Last week, we discussed the stimulus package that had been announced but not yet passed through Parliament. As we forecast, the Commonwealth Government then announced a second round of stimulus measures. Both packages were passed by Federal Parliament earlier this week. In this article, we will look at the effect of the measures from both the first and the second announcements.

The total stimulus measures include elements directed at both businesses and individuals. We will look at the assistance available to each of these groups separately.

Please note that there are also some state-based measures that have been introduced, in particular for business, addressing things like payroll tax. Please contact us if you would like to know more about these.

Assistance for Business

100% Cashback on PAYG Withholding

Employers who withhold tax on behalf of employees and then remit that tax to the Commonwealth will receive 100% of that amount back as a rebate, up to a total limit of $100,000.

The total rebate comes in two instalments of $50,000 that cover two separate periods of time. The first rebate relates to the period between 1 January 2020 and 30 June 2020. Up to $50,000 of PAYG Withholding tax paid during this period will be rebated to eligible employers. If employers pay less than $50,000 of PAYG withholding tax, their rebate will be capped to the actual amount paid – although there is a minimum payment of $10,000 for eligible employers.

As an example, if an employer withholds $25,000 in PAYG tax over the six months from 1 January to 30 June and then remits this money to the Tax Office, that employer will receive $25,000 cash back as a rebate upon lodgment of the relevant BAS’s.

The second instalment relates to the period 1 July 2020 to 30 September 2020. The mathematics are exactly the same as for the first instalment – the first $50,000 of PAYE withholding tax for that three-month period will be rebated to eligible employers. If less than $50,000 is withheld, then that lesser amount will be rebated.

The rebate is tax-free to the employer. It is not expected to be passed on to the employee, even though the PAYG tax that is being withheld comes from employee wages and salaries. The idea is to reward those employers who are employing people – especially those employers who retain employees beyond 30 June. This is also the reason why the benefit is being paid as a rebate after the employer has remitted tax to the tax office: this is an integrity measure to make sure that the rebate is only being provided to genuine employers.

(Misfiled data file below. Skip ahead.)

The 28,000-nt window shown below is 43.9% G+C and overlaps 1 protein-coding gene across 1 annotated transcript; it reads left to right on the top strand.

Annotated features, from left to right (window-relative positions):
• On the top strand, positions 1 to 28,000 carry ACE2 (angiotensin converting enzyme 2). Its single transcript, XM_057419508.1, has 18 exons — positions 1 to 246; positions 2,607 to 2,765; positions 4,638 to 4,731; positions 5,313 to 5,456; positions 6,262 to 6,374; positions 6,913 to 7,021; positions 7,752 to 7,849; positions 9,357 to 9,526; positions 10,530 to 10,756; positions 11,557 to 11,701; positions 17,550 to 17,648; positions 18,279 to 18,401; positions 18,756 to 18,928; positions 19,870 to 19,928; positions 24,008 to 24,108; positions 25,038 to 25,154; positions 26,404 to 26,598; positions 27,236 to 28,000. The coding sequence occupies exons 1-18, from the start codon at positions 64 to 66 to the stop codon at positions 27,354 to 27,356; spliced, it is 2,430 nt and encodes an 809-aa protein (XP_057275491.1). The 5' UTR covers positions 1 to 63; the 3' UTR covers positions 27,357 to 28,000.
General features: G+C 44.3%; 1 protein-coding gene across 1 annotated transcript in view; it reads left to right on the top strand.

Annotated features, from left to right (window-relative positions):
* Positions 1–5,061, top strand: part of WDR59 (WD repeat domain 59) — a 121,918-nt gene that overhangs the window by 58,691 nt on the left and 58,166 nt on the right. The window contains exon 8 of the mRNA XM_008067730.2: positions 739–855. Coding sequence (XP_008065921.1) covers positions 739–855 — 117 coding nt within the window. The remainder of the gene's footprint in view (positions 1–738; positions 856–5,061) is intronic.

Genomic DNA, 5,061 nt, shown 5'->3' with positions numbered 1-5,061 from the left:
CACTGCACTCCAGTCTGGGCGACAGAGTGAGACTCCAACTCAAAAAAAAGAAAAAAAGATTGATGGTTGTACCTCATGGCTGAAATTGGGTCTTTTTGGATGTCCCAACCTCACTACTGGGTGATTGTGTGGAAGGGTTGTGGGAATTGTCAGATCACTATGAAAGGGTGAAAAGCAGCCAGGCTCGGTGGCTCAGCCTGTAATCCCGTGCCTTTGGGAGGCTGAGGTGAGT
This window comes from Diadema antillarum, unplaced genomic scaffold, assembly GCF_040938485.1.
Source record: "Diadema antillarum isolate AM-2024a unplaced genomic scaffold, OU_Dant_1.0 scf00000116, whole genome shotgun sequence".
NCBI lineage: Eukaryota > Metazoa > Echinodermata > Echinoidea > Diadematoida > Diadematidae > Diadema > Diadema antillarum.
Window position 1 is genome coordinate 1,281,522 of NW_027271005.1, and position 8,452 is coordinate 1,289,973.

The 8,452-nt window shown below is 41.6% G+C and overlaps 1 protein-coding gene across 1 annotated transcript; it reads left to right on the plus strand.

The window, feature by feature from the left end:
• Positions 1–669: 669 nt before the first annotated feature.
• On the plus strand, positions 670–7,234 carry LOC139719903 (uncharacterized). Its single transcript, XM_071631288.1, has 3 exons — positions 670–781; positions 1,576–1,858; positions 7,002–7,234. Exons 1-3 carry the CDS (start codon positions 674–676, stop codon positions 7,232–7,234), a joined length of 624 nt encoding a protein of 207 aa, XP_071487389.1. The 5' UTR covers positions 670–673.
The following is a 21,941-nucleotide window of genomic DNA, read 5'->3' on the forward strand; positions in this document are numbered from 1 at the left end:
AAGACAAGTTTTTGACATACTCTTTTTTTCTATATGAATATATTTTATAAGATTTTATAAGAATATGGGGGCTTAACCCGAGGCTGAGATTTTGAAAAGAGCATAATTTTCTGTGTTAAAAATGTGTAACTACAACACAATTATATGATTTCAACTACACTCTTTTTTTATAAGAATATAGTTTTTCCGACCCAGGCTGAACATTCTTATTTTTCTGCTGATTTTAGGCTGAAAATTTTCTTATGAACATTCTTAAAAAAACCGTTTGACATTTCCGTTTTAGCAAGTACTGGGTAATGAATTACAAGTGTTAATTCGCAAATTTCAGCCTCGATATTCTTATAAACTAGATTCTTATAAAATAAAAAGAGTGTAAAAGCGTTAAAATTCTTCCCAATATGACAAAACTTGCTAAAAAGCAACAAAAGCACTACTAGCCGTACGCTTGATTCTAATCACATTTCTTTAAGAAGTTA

While the maximum payable in each of the two periods is $50,000, there is a minimum of $10,000 payable to eligible employers in each period. Employers who withhold less than $10,000 in tax in one or both periods should receive $10,000 for that period.

Employers do not need to apply for the rebates: they will be automatically calculated when employers lodge their BASs for the relevant period.

Incentives to Retain Apprentices

As we reported last week, businesses that employ apprentices or trainees will be entitled to a wage subsidy of 50% of that apprentice or trainee’s wages between 1 January and 30 September 2020. The subsidy is capped at $21,000 for the nine-month period, with no more than $7000 being payable in any of the three periods. This benefit is portable, in the sense that it is available to an employer who takes on someone with an existing apprenticeship but who was forced to leave their previous employer.

Instant Write off Threshold Increases

As we wrote last week, businesses with turnover of less than $50 million can currently write off (depreciate) the full value of new assets purchased, up to a limit of $30,000. Basically, businesses get an immediate tax deduction for asset purchases up to $30,000. The threshold of $30,000 will be increased to $150,000 and the range of businesses which are eligible will be expanded to include those with revenue of up to $500 million. The change applies to assets purchased between March 12 2020 and June 30 2020.

There will be a further deduction for some purchased assets that exceed the threshold of $150,000. Provided the asset is eligible, over the 15 months to 30 June 2021 a business can depreciate 50% of the value of that asset. The remaining 50% of the value of the asset can be depreciated at normal rates. The government expects this measure to reduce the amount of tax collected by $3.2 billion.